British video activist Shaun Dey was one of two members of Reel News who went to North America last year to make films about grassroots struggles around climate change, particularly around the ideas of “just transition” and “just recovery”. He reflects on his experience of travelling the region for 14 weeks.
When Trump got into power, we immediately wanted to get over to the States and see what was happening. We knew there were a lot of grassroots movements in the States coming together around climate change, and that refreshingly it was a movement led by working-class communities of colour.
What were all those activists doing now that a climate science denier was President?
We’d decided that, since we were doing a project on climate change, we should try and go around the country on public transport – mainly on greyhound buses, with the occasional train. This caused considerable astonishment wherever we went (people aren’t used to meeting people who don’t drive), but it was actually a great way to get an insight into the place.
Greyhound buses are the poor people’s transport in America, and we met some amazing people who would often have some pretty shocking stories. The USA is a brutal place to live in if you’re poor, which a frightening proportion of the population is.
The real shocks were in the South, particularly in the big oil states: Texas, Louisiana and California. We saw how communities of colour had been deliberately put right next to refineries and other polluting industries – so close that the stench from the refineries was overwhelming. So many people were suffering from cancer, respiratory diseases and other diseases we’d never even heard of.
It’s one thing reading about the white supremacist nature of a country built on slavery that continues to be highly segregated and racist – it’s another thing seeing it for yourself.
We rather naively thought that when we got to California, things might be different; maybe more liberal. But it was the most unequal, segregated state of the lot.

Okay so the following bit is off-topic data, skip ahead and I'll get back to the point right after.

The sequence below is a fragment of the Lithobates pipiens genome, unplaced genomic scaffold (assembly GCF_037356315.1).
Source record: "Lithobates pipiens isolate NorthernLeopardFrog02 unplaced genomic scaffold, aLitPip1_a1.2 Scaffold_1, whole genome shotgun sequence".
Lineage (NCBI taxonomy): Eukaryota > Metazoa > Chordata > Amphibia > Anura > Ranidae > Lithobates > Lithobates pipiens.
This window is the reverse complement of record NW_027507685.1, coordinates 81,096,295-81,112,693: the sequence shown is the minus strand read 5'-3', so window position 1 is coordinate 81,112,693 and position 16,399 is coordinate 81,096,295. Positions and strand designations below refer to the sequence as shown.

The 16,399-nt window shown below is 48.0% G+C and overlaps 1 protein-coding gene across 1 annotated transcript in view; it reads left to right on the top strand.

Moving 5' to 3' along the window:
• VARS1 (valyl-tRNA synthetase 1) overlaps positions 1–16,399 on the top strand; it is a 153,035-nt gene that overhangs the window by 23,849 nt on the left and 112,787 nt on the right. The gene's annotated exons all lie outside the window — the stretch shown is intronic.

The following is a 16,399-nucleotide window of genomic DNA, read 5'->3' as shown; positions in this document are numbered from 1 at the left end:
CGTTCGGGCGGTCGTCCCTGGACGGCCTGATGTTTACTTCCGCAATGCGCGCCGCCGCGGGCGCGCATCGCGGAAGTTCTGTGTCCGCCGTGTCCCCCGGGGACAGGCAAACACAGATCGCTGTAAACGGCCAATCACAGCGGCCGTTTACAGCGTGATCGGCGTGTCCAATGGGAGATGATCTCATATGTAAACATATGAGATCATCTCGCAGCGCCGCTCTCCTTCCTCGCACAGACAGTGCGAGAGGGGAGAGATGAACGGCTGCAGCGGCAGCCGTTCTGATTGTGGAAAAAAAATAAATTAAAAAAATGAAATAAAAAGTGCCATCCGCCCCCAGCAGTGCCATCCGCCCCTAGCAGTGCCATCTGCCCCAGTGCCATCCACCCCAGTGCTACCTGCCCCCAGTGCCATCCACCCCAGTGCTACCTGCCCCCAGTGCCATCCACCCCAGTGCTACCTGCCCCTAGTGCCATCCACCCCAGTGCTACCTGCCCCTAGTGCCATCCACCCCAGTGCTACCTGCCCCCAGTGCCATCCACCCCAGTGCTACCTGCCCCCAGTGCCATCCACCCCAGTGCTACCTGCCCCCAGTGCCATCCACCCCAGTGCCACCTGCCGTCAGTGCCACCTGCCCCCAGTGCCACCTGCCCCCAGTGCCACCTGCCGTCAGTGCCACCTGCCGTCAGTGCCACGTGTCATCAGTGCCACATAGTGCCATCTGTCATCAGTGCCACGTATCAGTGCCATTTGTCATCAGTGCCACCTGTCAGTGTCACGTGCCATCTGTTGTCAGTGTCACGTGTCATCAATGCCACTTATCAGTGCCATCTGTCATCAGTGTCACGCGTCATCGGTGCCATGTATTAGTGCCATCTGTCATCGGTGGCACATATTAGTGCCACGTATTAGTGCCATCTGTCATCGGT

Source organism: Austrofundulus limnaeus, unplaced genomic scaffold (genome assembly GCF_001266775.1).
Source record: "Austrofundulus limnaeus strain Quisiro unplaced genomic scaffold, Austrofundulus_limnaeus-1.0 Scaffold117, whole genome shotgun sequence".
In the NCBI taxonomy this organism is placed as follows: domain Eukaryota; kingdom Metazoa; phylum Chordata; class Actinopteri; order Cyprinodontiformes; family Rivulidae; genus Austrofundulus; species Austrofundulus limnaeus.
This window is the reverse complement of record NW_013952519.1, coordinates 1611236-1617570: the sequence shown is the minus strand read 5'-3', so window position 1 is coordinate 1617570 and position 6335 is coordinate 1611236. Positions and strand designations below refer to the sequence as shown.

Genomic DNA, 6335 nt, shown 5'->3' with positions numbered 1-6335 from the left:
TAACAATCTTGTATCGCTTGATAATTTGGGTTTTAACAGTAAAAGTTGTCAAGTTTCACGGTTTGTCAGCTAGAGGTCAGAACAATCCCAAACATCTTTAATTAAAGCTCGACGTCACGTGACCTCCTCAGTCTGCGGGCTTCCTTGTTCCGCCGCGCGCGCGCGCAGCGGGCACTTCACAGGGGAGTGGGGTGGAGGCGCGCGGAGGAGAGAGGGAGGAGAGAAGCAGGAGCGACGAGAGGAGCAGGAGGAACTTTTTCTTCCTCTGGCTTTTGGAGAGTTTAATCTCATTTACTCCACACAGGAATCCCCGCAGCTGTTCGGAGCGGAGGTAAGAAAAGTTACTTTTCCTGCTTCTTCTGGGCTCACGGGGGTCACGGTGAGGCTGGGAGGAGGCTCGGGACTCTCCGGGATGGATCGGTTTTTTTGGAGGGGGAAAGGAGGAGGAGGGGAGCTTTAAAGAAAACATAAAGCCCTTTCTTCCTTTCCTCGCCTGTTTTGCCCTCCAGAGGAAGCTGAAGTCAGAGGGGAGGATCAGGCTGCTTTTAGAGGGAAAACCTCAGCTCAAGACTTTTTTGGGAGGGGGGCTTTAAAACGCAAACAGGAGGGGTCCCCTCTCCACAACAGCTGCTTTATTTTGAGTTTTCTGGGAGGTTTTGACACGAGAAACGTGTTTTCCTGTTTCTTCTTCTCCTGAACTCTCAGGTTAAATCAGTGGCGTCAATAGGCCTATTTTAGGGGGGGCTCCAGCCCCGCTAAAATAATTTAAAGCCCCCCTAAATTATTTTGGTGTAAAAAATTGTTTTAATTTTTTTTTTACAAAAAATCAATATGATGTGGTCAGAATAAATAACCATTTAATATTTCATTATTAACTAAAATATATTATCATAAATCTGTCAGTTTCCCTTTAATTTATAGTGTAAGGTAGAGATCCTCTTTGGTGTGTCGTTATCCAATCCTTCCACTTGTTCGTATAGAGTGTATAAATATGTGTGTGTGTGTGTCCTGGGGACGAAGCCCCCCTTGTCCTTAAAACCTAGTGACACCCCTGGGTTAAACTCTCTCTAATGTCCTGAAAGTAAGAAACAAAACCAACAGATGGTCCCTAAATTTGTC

It’s also the state with the most police killings, so it’s little wonder the Black Lives Matter movement started here. And it was a real honour to meet some of the founding members.
In fact it was a constant thrill to be meeting amazing activists, organising in incredibly difficult circumstances – from original black panther members, to militant civil rights activists, to First Nations Standing Rock veterans, to teenage Puerto Rican activists, to militant coal miners in Kentucky fighting for renewable energy and an end to coal.
Interestingly, the miners told us that, yes, people had voted for Trump – but the turn out was pitiful, with more people that hadn’t voted at all. Kentucky was one of many places we went to where there were serious voter registration campaigns going on, with a lot of people are determined not to let Trump back in again.
Although the inequality and racism were truly shocking, the movements we came across were inspiring and visionary. The election of Trump has brought people together everywhere, with groups working together who’ve never worked together before. The response to Trump pulling out of the Paris climate agreement has basically been to get on with making a just transition away from fossil fuels happen themselves.
And maybe this is something we should all be doing. I’ve always felt angry about the Paris agreement being held up as a major step forward – the (voluntary) commitments of countries actually add up to projected warming of 3.5 – 4°C.
A number of the groups we met are making huge steps forward through their own collective activity. I hope that the films we made from our trip will convince at least a few people that we can’t rely on governments, and that the only solution is to make the change ourselves.
American Climate Rebels premieres on YouTube on 14 April 2019 – WATCH HERE